Q: Born in Newton, Kansas, in 1918, she was one of the first women in the United States Army to earn the rank of brigadier general (that's a one-star general for all you civilians). What's the name of this fighting female who served in World War II, the Korean conflict and in Vietnam?
A: Elizabeth Hoisington
Elizabeth Hoisington was born on November 3, 1918, in Newton, Kansas, and grew up to become one of the first two women to earn the rank of brigadier general in the U.S. Army. Serving in World War II, Korea and Vietnam, Hoisington earned a chest-full of medals, including the coveted Bronze Star.
During the Second World War, the U.S. Army expanded opportunities for women beyond nursing and created the Women's Army Auxiliary Corps, or WAACs. Hoisington enlisted in the WAACs in 1942 and completed basic training. She performed well as steadily advanced in the ranks.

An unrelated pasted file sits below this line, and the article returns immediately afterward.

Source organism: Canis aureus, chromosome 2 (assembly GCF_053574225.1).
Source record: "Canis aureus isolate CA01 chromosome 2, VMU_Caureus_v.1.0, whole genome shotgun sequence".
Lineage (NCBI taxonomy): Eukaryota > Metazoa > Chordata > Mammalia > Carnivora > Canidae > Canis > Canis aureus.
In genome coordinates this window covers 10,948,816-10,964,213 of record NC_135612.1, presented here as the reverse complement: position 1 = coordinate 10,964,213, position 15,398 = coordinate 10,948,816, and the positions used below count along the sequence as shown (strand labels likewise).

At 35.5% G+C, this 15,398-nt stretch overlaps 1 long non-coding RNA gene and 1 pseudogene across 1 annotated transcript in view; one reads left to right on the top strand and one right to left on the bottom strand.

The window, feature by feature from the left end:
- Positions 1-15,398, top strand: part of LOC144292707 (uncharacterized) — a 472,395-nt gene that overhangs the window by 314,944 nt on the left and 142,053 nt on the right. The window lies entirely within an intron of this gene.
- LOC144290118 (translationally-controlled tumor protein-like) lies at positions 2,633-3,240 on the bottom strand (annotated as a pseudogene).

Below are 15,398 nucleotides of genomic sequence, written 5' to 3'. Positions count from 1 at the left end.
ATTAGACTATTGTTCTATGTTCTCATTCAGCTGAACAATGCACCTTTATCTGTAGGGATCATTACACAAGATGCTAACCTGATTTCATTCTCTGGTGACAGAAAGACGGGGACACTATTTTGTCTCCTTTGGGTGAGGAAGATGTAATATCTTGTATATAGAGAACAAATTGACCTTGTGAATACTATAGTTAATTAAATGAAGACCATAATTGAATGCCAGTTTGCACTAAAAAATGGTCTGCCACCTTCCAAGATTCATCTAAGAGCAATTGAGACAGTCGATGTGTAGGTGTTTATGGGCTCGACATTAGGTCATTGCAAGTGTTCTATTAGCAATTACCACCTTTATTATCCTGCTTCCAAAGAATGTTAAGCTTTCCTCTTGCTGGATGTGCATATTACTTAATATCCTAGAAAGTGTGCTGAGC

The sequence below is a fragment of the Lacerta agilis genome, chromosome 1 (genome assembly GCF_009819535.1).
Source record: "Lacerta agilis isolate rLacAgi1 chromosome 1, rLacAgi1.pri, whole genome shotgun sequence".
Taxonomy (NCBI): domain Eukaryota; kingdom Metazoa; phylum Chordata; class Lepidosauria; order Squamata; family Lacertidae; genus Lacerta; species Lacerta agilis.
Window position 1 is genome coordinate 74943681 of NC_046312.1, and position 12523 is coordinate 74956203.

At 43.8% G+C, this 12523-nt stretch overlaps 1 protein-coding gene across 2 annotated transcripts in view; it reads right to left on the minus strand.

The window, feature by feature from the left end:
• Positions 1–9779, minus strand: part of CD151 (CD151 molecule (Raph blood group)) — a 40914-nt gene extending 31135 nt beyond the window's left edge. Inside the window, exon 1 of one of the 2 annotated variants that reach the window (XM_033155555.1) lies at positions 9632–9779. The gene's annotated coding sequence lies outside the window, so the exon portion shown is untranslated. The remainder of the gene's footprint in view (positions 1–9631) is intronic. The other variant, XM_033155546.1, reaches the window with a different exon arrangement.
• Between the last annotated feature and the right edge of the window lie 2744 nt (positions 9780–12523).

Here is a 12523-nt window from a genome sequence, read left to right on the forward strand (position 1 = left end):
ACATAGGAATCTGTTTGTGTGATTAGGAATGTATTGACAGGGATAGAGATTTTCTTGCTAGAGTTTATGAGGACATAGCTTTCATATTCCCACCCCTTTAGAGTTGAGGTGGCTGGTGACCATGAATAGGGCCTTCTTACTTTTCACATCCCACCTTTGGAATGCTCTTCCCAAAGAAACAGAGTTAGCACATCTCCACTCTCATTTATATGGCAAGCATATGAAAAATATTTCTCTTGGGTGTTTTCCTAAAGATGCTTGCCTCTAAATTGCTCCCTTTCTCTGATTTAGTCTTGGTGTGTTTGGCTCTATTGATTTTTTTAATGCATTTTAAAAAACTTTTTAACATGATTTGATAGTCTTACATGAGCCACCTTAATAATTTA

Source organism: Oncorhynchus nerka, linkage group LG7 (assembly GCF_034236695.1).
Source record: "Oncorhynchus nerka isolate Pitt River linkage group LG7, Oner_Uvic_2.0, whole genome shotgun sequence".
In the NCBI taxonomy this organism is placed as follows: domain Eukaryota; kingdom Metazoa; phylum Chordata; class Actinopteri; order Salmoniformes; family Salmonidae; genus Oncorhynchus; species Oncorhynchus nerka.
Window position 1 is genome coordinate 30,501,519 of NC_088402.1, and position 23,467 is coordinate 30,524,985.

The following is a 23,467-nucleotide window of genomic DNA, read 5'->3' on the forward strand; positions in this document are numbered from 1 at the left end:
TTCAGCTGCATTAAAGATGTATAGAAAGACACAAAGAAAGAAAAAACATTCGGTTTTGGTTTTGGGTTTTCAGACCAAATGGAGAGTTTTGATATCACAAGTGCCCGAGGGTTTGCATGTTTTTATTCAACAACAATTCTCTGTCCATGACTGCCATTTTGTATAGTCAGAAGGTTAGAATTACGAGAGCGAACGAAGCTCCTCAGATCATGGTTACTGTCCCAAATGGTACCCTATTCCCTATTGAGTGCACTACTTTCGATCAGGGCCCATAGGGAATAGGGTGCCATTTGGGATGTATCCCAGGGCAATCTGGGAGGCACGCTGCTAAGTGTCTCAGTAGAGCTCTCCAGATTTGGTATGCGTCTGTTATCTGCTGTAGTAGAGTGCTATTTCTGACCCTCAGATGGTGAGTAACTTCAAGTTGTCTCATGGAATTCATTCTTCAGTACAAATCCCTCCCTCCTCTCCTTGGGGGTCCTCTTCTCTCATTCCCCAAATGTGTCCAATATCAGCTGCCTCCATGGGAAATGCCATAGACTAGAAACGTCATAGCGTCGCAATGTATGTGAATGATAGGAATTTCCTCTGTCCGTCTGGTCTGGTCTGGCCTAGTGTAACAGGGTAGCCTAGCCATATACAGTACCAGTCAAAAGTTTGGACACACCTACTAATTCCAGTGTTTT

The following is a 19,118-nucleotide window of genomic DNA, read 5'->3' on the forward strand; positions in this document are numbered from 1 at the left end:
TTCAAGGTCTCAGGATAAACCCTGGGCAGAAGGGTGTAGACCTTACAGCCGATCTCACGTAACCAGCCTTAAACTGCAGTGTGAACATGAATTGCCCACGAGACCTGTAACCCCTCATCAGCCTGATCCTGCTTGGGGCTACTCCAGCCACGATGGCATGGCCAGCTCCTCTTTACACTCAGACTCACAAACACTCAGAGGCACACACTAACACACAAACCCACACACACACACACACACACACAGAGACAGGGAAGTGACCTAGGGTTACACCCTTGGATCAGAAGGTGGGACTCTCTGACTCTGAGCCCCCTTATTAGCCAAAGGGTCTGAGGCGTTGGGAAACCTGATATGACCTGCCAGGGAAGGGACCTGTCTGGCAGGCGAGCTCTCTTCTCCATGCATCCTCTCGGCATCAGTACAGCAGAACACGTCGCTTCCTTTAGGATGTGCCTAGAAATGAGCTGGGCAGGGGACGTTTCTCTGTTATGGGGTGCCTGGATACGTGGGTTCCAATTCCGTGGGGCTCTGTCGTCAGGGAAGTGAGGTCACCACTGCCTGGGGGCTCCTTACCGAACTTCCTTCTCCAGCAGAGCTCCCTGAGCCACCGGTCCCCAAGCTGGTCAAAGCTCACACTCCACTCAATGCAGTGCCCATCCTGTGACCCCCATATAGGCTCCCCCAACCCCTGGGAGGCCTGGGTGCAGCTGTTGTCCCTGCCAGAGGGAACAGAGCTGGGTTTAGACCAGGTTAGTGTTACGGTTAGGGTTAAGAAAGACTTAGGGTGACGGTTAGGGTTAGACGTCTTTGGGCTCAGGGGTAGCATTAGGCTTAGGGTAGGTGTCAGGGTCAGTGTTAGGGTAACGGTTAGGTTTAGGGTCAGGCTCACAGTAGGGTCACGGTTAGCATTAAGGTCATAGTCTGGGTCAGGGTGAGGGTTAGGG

In 1970, President Nixon announced the first two women selected for promotion to brigadier general: Anna Mae Hays, Chief of the Army Nurse Corps, and Hoisington, director of the Women's Army Corps. The two women were both promoted on June 11, within minutes of each other. Because they were promoted in alphabetical order, Hays was technically the first woman in the U.S. military to wear the insignia of a brigadier general.
Hoisington retired on August 1, 1971. She died in 2007 and is buried in Arlington National Cemetery. She's just another example in this the long list of Kansas female firsts!